- Ullah, A. S.; Dias, J. J.; Bhowal, B. (2009). "Does a 'firebreak' full-thickness skin graft prevent recurrence after surgery for Dupuytren's contracture?: a prospective, randomised trial". Journal of Bone and Joint Surgery. British Volume. 91–B (3): 374–8. doi:10.1302/0301-620X.91B3.21054. PMID 19258615.
- Bainbridge, Christopher; Dahlin, Lars B.; Szczypa, Piotr P.; Cappelleri, Joseph C.; Guérin, Daniel; Gerber, Robert A. (2012). "Current trends in the surgical management of Dupuytren's disease in Europe: An analysis of patient charts". European Orthopaedics and Traumatology. 3 (1): 31–41. doi:10.1007/s12570-012-0092-z. PMC . PMID 22611457.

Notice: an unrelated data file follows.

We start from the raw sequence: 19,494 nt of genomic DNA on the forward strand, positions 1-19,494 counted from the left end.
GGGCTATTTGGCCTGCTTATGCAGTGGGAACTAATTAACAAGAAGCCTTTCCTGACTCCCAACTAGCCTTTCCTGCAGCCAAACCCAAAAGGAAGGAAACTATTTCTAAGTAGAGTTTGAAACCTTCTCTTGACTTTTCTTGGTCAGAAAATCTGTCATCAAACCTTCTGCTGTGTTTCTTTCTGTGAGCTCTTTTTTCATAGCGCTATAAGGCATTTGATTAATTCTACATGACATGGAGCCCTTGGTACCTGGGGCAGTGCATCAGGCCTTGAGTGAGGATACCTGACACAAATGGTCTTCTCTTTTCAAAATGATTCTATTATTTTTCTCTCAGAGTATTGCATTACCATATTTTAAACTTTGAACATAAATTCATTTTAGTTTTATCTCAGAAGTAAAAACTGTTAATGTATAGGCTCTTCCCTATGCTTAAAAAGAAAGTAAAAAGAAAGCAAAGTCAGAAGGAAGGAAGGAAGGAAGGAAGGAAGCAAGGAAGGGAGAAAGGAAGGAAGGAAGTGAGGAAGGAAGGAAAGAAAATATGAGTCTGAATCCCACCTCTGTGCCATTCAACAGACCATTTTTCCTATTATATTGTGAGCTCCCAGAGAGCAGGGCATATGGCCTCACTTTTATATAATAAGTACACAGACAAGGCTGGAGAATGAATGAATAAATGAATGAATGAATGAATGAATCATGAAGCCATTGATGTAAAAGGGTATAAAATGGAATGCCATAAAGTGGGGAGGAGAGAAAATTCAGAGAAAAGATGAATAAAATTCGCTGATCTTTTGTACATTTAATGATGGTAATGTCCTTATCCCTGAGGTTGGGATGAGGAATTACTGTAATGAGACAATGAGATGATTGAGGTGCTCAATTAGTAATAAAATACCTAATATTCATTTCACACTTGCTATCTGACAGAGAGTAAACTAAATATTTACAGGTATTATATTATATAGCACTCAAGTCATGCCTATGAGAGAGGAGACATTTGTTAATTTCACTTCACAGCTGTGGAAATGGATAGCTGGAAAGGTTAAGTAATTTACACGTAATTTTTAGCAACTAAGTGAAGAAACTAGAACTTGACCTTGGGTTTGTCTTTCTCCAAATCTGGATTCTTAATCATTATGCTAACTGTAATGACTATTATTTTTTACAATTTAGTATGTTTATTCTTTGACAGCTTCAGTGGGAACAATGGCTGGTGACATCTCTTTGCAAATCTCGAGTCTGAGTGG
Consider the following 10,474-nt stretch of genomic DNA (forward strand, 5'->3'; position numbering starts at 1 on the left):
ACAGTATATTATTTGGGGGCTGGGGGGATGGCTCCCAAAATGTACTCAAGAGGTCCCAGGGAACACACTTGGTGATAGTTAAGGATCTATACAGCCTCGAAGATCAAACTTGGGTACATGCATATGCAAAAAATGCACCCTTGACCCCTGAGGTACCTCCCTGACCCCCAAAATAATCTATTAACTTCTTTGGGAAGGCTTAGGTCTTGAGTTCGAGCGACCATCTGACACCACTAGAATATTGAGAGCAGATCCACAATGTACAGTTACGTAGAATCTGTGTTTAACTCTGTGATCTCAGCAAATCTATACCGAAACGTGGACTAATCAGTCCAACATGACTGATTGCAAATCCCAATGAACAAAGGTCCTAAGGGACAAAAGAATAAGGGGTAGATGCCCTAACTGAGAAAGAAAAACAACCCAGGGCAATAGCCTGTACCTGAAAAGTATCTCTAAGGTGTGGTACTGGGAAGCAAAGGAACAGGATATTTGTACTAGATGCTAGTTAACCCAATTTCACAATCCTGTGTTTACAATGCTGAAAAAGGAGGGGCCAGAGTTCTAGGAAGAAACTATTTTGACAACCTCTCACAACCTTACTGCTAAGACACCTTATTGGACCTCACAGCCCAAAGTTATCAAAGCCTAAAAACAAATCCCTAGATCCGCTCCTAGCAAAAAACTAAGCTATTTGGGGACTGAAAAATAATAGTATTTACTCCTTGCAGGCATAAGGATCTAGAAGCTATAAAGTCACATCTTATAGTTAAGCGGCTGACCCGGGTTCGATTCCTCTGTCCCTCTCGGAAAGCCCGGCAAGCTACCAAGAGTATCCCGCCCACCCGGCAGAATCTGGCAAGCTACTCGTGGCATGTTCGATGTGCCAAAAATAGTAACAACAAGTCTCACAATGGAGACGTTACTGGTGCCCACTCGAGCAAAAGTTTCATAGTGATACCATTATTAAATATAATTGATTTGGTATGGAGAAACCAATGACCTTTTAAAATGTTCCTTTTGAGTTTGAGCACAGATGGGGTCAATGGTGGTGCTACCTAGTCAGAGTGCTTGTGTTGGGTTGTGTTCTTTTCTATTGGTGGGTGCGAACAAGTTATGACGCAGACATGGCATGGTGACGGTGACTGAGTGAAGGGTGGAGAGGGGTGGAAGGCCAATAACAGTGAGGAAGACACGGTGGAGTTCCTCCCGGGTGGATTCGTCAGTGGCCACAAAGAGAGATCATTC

- Moermans, J (1991). "Segmental aponeurectomy in Dupuytren's disease". The Journal of Hand Surgery: Journal of the British Society for Surgery of the Hand. 16 (3): 243–54. doi:10.1016/0266-7681(91)90047-R. PMID 1960487.
- Degreef, Ilse; Tejpar, Sabine; De Smet, Luc (2011). "Improved postoperative outcome of segmental fasciectomy in Dupuytren disease by insertion of an absorbable cellulose implant". Journal of Plastic Surgery and Hand Surgery. 45 (3): 157–64. doi:10.3109/2000656X.2011.558725. PMID 21682613.
- Van Rijssen, Annet L.; Werker, Paul M.N. (2012). "Percutaneous Needle Fasciotomy for Recurrent Dupuytren Disease". The Journal of Hand Surgery. 37 (9): 1820–3. doi:10.1016/j.jhsa.2012.05.022. PMID 22763055.
- Hovius, Steven E. R.; Kan, Hester J.; Smit, Xander; Selles, Ruud W.; Cardoso, Eufimiano; Khouri, Roger K. (2011). "Extensive Percutaneous Aponeurotomy and Lipografting: A New Treatment for Dupuytren Disease". Plastic and Reconstructive Surgery. 128 (1): 221–8. doi:10.1097/PRS.0b013e31821741ba. PMID 21701337.